…UN raises the alarm, sets up Task Force on food crisis in North East, says its worst outlook in 4 years
… Needs $250m to help hardest-to-reach people to receive the food they need
… To collaborate with aid organizations to address food insecurity in Northern Nigeria
… That $1bn will be needed to implement a humanitarian response plan in the North
WORRIED by the looming food insecurity in the north-eastern part of Nigeria due to the activities of Boko Haram insurgents and general insecurity, the UN said it has set up a task force to combat the food crisis in the area. Describing the situation as the “worst outlook in four years” the UN said it would collaborate with other aid organisations to address food insecurity in northern Nigeria. It further explained that the plan needs a whopping sum of $250 million and aims to help the hardest-to-reach people to receive the food they need, and that over $1 billion will be needed to implement the humanitarian response plan in northern Nigeria.
Spokesman for the UN Secretary General, Antonio Guterres, Stéphane Dujarric who disclosed this to correspondents at the UN headquarters in New York said the taskforce will be working with the Nigerian government to address the food crisis in the region. “Our humanitarian colleagues in Nigeria tell us that we, along with aid organisations in the country, have formed a task force to respond to increasing food insecurity in the northeast part of Nigeria. “The task force is working with the government to implement a comprehensive plan to address food security, nutrition, health, protection, and water, sanitation and hygiene, he explained.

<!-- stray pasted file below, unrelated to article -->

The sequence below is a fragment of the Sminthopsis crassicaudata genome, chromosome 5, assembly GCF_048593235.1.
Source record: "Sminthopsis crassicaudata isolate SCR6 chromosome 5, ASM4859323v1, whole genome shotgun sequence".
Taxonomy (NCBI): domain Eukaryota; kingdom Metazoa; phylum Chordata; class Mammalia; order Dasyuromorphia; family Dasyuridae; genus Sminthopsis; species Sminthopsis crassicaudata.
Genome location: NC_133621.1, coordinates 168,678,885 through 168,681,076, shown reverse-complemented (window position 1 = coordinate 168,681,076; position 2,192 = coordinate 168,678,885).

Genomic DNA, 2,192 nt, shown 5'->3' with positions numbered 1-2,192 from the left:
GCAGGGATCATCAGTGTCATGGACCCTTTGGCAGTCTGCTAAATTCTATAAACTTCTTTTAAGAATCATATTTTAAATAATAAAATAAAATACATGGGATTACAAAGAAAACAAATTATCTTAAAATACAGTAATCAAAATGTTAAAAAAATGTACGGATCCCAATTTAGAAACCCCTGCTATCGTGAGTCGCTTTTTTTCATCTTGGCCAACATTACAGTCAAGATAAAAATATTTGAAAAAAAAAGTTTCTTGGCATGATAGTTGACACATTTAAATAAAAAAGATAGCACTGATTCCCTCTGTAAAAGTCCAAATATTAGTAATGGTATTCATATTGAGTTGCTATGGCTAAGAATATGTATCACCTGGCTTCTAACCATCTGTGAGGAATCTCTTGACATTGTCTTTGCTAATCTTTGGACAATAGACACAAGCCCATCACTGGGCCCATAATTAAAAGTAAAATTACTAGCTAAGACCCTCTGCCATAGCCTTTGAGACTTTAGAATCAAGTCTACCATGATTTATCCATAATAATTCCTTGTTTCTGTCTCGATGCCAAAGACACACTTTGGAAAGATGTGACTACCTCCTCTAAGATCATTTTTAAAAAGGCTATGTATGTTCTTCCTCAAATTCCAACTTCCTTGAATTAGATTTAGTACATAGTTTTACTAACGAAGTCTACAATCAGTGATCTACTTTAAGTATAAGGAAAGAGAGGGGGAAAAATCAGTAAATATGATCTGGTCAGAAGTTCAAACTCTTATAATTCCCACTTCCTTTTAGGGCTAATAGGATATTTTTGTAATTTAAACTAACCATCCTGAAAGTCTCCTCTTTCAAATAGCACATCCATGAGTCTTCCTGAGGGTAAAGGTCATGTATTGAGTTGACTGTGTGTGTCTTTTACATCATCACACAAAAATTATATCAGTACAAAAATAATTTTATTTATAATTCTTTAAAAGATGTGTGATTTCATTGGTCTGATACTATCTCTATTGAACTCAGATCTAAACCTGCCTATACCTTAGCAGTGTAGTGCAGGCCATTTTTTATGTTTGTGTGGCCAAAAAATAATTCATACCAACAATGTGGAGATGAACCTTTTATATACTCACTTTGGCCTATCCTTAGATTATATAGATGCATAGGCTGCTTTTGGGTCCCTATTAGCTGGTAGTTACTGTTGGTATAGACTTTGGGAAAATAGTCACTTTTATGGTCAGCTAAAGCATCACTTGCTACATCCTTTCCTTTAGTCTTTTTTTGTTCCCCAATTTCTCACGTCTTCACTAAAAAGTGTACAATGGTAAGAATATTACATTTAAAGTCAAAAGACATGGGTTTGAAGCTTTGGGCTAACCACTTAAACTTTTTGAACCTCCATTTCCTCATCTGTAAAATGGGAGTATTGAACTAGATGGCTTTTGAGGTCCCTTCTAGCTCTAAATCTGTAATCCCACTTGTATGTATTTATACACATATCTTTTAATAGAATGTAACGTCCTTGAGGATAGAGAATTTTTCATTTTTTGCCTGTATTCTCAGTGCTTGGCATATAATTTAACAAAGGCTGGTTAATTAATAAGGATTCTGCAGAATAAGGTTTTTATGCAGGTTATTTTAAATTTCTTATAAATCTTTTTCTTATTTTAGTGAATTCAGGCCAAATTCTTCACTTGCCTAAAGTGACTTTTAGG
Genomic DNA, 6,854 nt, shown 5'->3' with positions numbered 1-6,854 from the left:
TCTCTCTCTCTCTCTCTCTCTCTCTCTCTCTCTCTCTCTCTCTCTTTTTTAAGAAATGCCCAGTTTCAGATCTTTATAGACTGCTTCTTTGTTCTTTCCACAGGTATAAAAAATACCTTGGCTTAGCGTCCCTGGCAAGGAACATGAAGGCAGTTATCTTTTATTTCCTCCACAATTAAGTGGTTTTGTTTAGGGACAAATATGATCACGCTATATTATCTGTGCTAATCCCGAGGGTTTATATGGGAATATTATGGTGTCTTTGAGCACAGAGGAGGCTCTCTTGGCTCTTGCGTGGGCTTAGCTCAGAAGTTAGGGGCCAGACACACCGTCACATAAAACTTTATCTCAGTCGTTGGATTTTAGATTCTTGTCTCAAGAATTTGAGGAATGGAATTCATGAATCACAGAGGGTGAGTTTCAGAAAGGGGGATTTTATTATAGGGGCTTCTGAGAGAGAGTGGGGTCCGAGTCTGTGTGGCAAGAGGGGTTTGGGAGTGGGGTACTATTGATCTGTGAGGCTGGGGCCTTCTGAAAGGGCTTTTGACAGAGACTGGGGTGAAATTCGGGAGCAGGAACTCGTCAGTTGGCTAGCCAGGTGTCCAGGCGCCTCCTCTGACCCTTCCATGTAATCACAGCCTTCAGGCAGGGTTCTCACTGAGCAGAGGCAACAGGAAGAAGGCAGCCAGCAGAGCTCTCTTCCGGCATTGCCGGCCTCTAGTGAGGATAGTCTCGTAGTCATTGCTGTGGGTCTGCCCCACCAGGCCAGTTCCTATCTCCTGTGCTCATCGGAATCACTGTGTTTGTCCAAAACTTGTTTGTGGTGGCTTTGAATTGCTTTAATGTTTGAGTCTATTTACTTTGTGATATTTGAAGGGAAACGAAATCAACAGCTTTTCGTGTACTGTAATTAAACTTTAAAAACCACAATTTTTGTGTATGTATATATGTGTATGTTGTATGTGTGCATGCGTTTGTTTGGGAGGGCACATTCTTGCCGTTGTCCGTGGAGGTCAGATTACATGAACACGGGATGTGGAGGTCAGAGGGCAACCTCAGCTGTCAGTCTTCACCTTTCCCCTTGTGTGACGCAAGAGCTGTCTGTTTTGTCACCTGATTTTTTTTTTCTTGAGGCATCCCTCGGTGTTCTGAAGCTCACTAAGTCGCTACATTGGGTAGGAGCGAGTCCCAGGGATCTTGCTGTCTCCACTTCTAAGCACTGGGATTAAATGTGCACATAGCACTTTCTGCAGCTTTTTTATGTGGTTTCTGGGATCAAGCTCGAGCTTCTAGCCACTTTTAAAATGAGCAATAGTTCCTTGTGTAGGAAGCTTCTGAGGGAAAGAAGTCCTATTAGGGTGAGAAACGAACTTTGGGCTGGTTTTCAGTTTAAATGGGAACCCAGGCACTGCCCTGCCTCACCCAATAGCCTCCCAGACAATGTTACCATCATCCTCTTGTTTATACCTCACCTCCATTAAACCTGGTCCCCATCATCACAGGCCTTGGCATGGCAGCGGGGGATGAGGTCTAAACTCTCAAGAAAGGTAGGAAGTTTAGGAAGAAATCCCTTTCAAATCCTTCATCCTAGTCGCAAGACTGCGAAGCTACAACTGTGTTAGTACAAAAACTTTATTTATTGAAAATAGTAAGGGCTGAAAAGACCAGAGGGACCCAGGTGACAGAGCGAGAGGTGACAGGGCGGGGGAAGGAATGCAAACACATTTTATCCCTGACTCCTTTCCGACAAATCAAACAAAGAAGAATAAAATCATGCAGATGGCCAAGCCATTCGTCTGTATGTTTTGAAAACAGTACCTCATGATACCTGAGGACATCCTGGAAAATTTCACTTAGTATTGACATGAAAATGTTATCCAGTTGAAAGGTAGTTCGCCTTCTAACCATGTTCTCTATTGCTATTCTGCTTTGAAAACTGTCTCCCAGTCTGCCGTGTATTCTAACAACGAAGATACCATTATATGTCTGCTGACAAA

According to him, only one-third of the fund has been raised. Guterres, who spoke through Farhan Haq, his deputy spokesman, said sustained funding will be needed to avert a food crisis in the zone. “Our humanitarian colleagues warned that without sustained funding, millions of people in Borno, Adamawa and Yobe states, Northeast Nigeria will struggle to feed themselves,” Guterres said. He said millions of people in the three states will struggle to feed themselves during the lean season owing to conflict, COVID-19, high food prices and the effects of climate change.
According to him, an estimated 4.4 million people, including internally displaced people, are expected to face critical food shortages, with 775,000 people being at extreme risk of catastrophic food insecurity. “This is the worst outlook in four years,” he added. “The humanitarian community is working with the government and local authorities to scale up the distribution of food in high-risk areas, but a surge in violence targeting aid workers and assets has made this difficult. “Our colleagues tell us that 8.7 million people in Nigeria need urgent assistance, including 2.2 million displaced people”, he added.
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